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Cooking the Book: Steak Tips with Mushroom-Onion Gravy

2012 March 8
by Gayle

Though I haven’t really elaborated much here so far, part of the point of my little Cooking the Book project (not that it’s the only thing I do on this blog but it does kind of take over at times….) is to learn how to better cook for two and hopefully pick up some helpful techniques from the lovely folks at America’s Test Kitchen. And here I am, only a few recipes in, and I’m already quite taken with a new (to me, anyway) technique in this cookbook: lemme tell you, steam-sweating the mushrooms with the lid is awesome. Saute, pop on the lid, walk away and the liquid just pours out of ’em. So easy.

I also have to admit that this is the first of the cookbook recipes that I didn’t follow to the absolute letter. Generally speaking, I view recipes as jumping off points or suggestions, improvising and improving as I go along. For the sake of this public experiment, I have been trying to be a good girl and just follow the damn recipes.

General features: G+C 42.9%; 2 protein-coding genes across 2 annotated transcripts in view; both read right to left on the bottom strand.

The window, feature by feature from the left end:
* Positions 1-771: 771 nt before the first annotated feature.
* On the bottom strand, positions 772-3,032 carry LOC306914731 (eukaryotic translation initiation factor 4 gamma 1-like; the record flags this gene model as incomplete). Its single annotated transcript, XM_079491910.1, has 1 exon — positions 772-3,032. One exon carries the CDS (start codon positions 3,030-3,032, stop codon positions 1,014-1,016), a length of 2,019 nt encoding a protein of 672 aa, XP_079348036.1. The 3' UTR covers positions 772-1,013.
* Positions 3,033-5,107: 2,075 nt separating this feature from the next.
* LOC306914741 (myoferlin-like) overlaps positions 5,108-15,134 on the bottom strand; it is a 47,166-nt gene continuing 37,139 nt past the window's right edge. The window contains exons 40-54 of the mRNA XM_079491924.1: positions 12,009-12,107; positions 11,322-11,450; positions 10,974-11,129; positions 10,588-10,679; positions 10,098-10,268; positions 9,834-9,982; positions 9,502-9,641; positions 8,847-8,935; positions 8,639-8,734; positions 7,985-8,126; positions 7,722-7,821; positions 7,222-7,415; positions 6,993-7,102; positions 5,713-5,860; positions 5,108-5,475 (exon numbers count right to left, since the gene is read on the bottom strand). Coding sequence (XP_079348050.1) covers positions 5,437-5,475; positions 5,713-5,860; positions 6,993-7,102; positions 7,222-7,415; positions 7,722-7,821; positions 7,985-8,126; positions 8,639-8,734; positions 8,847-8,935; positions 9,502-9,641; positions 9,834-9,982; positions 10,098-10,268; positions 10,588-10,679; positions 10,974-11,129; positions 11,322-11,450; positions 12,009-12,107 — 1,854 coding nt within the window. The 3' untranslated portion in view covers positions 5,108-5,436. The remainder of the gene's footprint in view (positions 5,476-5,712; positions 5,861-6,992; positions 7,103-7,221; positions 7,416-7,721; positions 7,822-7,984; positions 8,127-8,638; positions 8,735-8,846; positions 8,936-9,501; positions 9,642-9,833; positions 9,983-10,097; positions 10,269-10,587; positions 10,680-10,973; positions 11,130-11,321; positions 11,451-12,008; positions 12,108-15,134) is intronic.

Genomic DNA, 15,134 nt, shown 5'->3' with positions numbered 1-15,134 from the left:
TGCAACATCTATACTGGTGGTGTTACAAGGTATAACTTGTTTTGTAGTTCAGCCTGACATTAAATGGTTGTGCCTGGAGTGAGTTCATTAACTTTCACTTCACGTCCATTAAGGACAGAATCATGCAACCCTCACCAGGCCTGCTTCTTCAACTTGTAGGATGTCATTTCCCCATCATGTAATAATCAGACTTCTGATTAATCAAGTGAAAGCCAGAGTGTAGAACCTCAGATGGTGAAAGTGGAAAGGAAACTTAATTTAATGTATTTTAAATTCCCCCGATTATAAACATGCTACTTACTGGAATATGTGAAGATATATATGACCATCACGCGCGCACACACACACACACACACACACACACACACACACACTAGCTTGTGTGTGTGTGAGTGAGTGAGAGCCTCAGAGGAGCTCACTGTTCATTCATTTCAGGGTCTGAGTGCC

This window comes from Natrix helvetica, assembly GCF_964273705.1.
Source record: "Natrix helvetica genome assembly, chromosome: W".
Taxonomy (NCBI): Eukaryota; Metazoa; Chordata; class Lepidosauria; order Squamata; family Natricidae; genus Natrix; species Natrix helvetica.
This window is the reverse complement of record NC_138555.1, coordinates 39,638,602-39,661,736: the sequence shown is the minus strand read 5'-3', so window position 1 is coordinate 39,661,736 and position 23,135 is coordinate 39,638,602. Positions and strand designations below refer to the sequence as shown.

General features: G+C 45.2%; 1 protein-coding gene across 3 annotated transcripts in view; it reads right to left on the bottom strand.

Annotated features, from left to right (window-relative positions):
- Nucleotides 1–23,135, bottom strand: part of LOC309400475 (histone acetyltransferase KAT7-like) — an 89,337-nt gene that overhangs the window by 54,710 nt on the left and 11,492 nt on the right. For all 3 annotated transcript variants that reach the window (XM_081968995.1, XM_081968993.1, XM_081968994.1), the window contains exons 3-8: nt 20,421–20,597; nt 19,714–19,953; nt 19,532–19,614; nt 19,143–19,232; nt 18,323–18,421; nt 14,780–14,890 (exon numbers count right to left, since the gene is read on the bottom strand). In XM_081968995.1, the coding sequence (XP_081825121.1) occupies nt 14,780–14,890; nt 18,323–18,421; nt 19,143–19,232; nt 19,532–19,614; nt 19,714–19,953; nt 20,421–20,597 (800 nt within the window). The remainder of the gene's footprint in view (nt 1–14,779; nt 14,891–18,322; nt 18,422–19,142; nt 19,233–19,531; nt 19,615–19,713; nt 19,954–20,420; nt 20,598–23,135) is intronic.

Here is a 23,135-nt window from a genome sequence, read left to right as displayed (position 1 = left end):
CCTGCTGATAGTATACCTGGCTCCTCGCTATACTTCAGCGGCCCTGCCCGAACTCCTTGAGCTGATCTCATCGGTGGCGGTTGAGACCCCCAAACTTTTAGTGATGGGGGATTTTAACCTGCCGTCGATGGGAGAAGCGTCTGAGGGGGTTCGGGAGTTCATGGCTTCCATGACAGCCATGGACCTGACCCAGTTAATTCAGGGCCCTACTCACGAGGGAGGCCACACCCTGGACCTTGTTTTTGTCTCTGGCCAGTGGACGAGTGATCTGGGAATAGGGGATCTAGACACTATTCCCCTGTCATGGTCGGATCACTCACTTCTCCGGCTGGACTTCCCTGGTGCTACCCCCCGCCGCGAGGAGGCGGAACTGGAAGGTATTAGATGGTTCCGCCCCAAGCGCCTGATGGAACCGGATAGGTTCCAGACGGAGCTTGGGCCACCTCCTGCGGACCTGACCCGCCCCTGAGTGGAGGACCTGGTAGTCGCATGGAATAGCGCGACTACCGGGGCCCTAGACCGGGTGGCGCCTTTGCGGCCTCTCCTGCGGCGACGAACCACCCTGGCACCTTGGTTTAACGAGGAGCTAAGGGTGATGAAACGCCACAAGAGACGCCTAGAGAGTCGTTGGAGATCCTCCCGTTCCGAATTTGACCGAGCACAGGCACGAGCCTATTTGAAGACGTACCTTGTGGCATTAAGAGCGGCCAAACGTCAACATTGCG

But (isn’t there always a but?) I wasn’t sure if I was supposed to rehydrate the dried porcinis or if I was meant to track down some fresh ones or what. So I rehydrated some dried ones I had around the house in about 1/2 a cup of warm water, which I then strained. I topped up the measuring cup so it totaled one cup, stirred in a little beef Better Than Bullion and had mushroomy beefy liquid goodness. I just couldn’t let all that liquid umami go to waste. And if that’s wrong, I don’t wanna be right.

The Good

There is no resisting bits of anything swimming around in a lovely, flavorful gravy, at least not for me. This dish does not disappoint, and it does so without being too soupy or ending up with an over-floured pan gravy. I had a little mental hiccup for some reason, and when the onion gravy hit my taste buds it wasn’t what I was expecting. Good, but unexpected. I think because when I saute chunks of meat with onions and mushrooms, usually it ends up a stroganoff. I want to emphasize that I did not in any way find myself wishing it was a creamy stroganoff, my mouth was just temporarily confused on that first bite. I immediately moved on to thinking about how good it was without the aid of dairy.